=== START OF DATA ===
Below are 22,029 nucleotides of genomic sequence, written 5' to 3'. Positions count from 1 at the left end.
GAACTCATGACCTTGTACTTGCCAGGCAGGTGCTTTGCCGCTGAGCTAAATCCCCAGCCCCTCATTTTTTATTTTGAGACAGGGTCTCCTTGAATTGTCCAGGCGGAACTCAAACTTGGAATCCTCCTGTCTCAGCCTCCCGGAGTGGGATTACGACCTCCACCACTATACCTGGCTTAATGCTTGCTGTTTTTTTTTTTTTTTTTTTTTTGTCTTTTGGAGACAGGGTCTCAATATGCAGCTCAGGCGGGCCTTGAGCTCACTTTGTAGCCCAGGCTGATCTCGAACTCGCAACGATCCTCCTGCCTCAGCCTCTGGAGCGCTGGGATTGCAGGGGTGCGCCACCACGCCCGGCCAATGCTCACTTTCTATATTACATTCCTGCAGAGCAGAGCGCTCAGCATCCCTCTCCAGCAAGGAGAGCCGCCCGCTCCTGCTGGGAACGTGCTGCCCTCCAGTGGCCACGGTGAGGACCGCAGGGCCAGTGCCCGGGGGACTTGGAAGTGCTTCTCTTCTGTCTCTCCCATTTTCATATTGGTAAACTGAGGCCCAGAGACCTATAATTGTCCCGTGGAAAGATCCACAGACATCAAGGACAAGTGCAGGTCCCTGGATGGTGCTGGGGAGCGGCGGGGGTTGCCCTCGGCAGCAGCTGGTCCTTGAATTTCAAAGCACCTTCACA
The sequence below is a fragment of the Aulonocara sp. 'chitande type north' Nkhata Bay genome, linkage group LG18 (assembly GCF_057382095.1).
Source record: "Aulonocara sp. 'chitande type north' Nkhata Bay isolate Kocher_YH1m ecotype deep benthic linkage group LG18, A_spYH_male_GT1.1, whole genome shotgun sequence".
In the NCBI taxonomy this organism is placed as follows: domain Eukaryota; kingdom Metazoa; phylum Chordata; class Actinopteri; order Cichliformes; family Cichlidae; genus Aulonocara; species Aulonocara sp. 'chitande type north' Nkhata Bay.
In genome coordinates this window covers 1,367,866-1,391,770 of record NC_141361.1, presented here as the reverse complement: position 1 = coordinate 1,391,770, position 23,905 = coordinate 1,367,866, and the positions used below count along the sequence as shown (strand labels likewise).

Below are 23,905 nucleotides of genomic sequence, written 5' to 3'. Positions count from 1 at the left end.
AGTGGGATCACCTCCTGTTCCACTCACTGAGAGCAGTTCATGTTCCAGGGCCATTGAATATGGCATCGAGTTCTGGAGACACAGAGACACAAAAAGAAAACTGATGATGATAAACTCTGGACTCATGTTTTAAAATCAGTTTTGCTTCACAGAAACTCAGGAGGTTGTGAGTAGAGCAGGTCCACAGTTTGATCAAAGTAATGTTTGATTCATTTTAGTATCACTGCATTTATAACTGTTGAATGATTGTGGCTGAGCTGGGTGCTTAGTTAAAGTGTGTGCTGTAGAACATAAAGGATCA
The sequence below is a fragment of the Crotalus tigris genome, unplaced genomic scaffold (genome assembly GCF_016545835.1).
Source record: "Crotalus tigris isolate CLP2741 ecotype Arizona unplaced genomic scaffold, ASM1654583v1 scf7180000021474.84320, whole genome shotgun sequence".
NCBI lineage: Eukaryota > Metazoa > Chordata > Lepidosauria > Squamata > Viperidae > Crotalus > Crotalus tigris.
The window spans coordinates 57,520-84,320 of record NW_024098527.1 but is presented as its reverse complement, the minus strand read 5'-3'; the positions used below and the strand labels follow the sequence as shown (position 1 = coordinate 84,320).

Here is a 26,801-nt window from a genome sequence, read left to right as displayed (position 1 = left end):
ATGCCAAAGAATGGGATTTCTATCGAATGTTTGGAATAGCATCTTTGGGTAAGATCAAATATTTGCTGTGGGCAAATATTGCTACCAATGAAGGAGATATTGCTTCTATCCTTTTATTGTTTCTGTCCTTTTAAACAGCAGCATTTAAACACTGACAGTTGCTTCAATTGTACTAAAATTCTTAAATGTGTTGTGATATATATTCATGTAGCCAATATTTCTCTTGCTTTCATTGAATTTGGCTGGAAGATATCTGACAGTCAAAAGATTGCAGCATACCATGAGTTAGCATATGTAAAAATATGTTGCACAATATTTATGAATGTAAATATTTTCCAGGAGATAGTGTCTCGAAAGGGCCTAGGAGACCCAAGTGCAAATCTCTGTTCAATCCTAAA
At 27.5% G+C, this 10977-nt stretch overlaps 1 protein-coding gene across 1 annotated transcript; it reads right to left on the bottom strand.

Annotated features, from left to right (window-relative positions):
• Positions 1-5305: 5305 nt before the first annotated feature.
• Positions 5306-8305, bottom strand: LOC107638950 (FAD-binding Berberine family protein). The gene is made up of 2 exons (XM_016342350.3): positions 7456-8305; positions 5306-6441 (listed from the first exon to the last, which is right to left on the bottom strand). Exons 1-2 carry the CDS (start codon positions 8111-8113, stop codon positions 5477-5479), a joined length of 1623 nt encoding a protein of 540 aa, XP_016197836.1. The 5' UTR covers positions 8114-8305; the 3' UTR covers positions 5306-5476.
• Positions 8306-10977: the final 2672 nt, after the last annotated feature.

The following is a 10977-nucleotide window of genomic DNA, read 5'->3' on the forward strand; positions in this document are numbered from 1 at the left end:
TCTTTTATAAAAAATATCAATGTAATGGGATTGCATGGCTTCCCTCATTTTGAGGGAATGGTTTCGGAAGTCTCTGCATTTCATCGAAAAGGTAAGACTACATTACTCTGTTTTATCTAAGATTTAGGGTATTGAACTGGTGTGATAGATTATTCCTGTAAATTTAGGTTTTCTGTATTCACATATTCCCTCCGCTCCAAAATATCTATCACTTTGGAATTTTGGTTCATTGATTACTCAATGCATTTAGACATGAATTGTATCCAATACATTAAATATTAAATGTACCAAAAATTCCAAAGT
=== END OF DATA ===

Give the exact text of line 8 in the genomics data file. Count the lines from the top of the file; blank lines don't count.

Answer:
AGTGGGATCACCTCCTGTTCCACTCACTGAGAGCAGTTCATGTTCCAGGGCCATTGAATATGGCATCGAGTTCTGGAGACACAGAGACACAAAAAGAAAACTGATGATGATAAACTCTGGACTCATGTTTTAAAATCAGTTTTGCTTCACAGAAACTCAGGAGGTTGTGAGTAGAGCAGGTCCACAGTTTGATCAAAGTAATGTTTGATTCATTTTAGTATCACTGCATTTATAACTGTTGAATGATTGTGGCTGAGCTGGGTGCTTAGTTAAAGTGTGTGCTGTAGAACATAAAGGATCA